Amazon announced a baffling array of connected home products on Thursday. In total, the company introduced 14 new products at a surprise hardware event in Seattle, along with a handful of software and feature updates. Attempting to follow along with the event on live blogs and on Twitter proved impossible. Unlike an Apple event that focuses on a few hardware announcements, with much of the time spent detailing specs, features, and demos of those products, Amazon rattled through more than a dozen new products (and 70 total updates) with the speed and ferocity of an auctioneer (or so it seemed—I stopped following the event live and waited to make sense of it all once Amazon sent out more detailed press information). While Amazon delivered on some expected product updates, it also threw some curveballs, including an Alexa-controlled microwave and a wall clock.
Now, it’s clear that Amazon introduced products across four primary categories: Echo smart speakers, Echo accessories and companion devices, connected home control, and smart home monitoring. Some of the products make perfect sense. Amazon unveiled the Echo Dot in 2014 and last updated it in 2016. It was due for a refresh. Amazon also officially brought Alexa into the automotive space, something competitors Apple and Google already have a strong foothold in.
As for some of its other product announcements, it’s clear that Amazon wants to expand the Echo ecosystem and Alexa, its digital assistant, into as many homes as possible—and once in your home, into as many rooms as possible (and your car and your yard, too). Amazon is taking a spray-and-pray approach here: Some of the products are niche and high-end, designed for audiophiles. Others are cheap mass-market ploys. They are all over the place. While each of the products, on its own, has a logical role in the Amazon-product ecosystem, lumped together in one launch event, the result is overwhelming. With so many overlapping products announced at one time, Amazon may have even cannibalized some of its own potential sales. Then again, Amazon’s the one with the data on our purchasing habits, so maybe it knows exactly what it’s doing.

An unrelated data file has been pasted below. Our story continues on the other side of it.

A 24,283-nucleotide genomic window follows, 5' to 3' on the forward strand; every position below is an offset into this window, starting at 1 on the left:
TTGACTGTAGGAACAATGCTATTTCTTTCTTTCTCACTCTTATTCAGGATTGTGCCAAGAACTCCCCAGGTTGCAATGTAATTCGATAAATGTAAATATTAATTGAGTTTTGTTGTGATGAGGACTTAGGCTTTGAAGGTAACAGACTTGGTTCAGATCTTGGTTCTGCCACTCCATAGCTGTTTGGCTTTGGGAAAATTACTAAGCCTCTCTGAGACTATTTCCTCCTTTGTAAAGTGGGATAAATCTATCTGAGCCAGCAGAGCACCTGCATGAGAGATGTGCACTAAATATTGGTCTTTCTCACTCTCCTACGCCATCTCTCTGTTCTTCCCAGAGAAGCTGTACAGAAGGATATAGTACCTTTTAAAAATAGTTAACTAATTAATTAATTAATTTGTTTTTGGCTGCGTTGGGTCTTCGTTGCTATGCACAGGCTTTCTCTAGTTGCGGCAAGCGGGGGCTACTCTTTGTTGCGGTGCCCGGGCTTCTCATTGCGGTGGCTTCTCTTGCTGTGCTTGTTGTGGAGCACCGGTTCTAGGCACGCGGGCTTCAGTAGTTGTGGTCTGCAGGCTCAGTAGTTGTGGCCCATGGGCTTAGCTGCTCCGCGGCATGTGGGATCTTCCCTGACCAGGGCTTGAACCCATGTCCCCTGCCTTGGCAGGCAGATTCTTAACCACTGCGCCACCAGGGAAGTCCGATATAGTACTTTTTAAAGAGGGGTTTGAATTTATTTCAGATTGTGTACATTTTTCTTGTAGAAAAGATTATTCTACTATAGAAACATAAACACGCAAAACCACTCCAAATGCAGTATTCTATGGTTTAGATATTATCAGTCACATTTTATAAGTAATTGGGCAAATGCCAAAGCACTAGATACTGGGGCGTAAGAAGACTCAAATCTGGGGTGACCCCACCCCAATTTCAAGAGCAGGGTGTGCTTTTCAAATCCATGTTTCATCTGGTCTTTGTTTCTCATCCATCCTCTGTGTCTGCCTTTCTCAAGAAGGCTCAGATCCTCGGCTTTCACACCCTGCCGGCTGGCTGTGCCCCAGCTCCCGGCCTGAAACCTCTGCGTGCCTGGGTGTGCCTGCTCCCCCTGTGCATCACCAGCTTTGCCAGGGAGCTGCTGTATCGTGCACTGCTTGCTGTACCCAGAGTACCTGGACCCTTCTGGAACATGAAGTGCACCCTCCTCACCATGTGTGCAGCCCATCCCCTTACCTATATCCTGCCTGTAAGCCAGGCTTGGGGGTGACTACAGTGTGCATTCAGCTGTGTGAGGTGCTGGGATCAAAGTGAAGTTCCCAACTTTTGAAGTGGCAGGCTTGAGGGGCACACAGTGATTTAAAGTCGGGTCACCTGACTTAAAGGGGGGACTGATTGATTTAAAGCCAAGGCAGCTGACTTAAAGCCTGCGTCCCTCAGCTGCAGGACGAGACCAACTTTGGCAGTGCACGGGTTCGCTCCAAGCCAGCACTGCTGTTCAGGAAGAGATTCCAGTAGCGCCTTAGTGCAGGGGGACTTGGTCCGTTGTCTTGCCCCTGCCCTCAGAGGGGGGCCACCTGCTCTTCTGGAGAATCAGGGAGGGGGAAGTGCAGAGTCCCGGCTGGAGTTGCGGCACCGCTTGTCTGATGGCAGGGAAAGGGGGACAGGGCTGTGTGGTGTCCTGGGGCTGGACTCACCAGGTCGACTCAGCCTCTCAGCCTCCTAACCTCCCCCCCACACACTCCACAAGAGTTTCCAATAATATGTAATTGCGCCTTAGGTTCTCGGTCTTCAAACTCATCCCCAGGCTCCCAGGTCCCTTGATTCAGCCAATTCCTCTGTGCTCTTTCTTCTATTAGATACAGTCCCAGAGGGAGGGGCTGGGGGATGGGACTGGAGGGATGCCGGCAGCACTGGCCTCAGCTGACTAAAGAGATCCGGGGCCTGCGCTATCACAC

Here are the new products Amazon debuted today, both the sensible and the nonsensical, and how they fit into the greater Amazon, Echo, and connected worlds.
Amazon issued a light refresh for the pucklike Echo Dot. The squashed cylinder now looks like a squashed ball of dough, with rounded edges at its top and bottom and a fabric cover ringing its sides. It has four mics inside compared to the previous model’s seven. Its sound quality has improved along with its overall volume—it can play audio 70 percent louder than the previous model. It’s still priced at $49.99, but Amazon has been known to put the device on sale for significantly less. The Echo Dot is the gateway drug into the Alexa ecosystem and one of the cheapest ways to outfit an entire home with Echo devices.
While it skipped updating the Echo, which got a refresh last year, Amazon gave the $149.99 Echo Plus a familial redesign with the same fabric-covered outside but with rounded edges like the Echo Dot. In addition to improved audio—bass performance, specifically—the device now includes a temperature sensor, making it a more useful addition to homes with connected heating or cooling products. While the Echo is “just” a speaker, the Echo Plus is a true smart home hub that happens to be in speaker form.
Amazon beefed up the Echo Show with a larger 10-inch display. The previous model, introduced last summer, had a 7-inch display. The updated version also improves as a video-playing device with Dolby audio, a bass radiator, 2-inch drivers, and an eight-mic array for voice recognition. Like the Echo Plus, the $229.99 device has a Zigbee-connected home hub inside. The Echo Show aims to lead the growing smart-display space and offer users the combined benefits of a smart speaker and a tablet, but with hands-free operation.
Amazon also introduced Echo Auto, a new Echo product designed specifically for the car—a solution for those who want Alexa integration during their daily commutes but aren’t interested in, or able to upgrade to, a new vehicle that has Alexa built-in. While the $50 (currently on sale for $24.99) device doesn’t sound like much (it uses your phone’s cell connection and Bluetooth to work), it does allow for location-based routines that trigger certain smart home functions when you leave the house or arrive back home.
This is all within the realm of expected product updates and expansions. With its array of companion devices, Amazon has stretched its consumer-tech presence into some surprising new arenas.